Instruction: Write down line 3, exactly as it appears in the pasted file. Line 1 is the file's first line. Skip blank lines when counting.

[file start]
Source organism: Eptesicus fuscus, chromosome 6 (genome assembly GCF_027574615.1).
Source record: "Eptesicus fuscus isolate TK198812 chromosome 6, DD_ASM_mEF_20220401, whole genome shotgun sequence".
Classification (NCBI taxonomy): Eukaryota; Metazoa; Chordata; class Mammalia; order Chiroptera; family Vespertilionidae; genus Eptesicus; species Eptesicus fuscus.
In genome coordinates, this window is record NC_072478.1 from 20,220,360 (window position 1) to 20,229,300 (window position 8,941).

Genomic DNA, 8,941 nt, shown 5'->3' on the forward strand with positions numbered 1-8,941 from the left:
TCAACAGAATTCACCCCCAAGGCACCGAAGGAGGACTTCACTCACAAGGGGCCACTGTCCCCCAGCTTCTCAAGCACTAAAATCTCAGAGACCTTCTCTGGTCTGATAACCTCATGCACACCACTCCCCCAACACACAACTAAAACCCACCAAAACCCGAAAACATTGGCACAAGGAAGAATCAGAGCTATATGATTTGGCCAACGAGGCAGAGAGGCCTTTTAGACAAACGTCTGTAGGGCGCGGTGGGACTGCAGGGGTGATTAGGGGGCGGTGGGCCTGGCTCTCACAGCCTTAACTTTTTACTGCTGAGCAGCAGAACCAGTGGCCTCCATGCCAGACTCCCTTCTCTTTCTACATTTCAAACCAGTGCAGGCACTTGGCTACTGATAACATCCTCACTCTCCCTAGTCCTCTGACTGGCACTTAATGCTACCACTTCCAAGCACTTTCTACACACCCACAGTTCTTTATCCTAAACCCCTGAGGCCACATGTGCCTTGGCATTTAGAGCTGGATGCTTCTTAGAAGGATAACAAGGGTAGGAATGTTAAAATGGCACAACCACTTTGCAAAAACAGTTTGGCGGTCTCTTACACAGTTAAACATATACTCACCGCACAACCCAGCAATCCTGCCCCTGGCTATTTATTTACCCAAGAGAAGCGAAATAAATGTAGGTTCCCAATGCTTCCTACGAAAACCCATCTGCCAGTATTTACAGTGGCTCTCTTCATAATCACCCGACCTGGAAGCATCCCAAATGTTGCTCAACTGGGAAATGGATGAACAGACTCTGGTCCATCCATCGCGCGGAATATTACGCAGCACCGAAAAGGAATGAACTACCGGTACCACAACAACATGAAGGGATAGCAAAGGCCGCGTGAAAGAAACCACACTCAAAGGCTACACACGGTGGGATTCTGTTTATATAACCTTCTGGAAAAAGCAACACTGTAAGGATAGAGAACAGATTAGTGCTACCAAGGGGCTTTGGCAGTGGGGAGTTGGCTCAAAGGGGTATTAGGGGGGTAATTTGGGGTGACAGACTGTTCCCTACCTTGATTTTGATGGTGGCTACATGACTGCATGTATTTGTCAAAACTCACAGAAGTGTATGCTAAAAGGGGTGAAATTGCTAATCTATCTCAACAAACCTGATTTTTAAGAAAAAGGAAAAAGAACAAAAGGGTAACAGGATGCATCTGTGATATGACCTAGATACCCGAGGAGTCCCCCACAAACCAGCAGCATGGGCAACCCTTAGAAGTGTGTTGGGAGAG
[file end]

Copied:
Classification (NCBI taxonomy): Eukaryota; Metazoa; Chordata; class Mammalia; order Chiroptera; family Vespertilionidae; genus Eptesicus; species Eptesicus fuscus.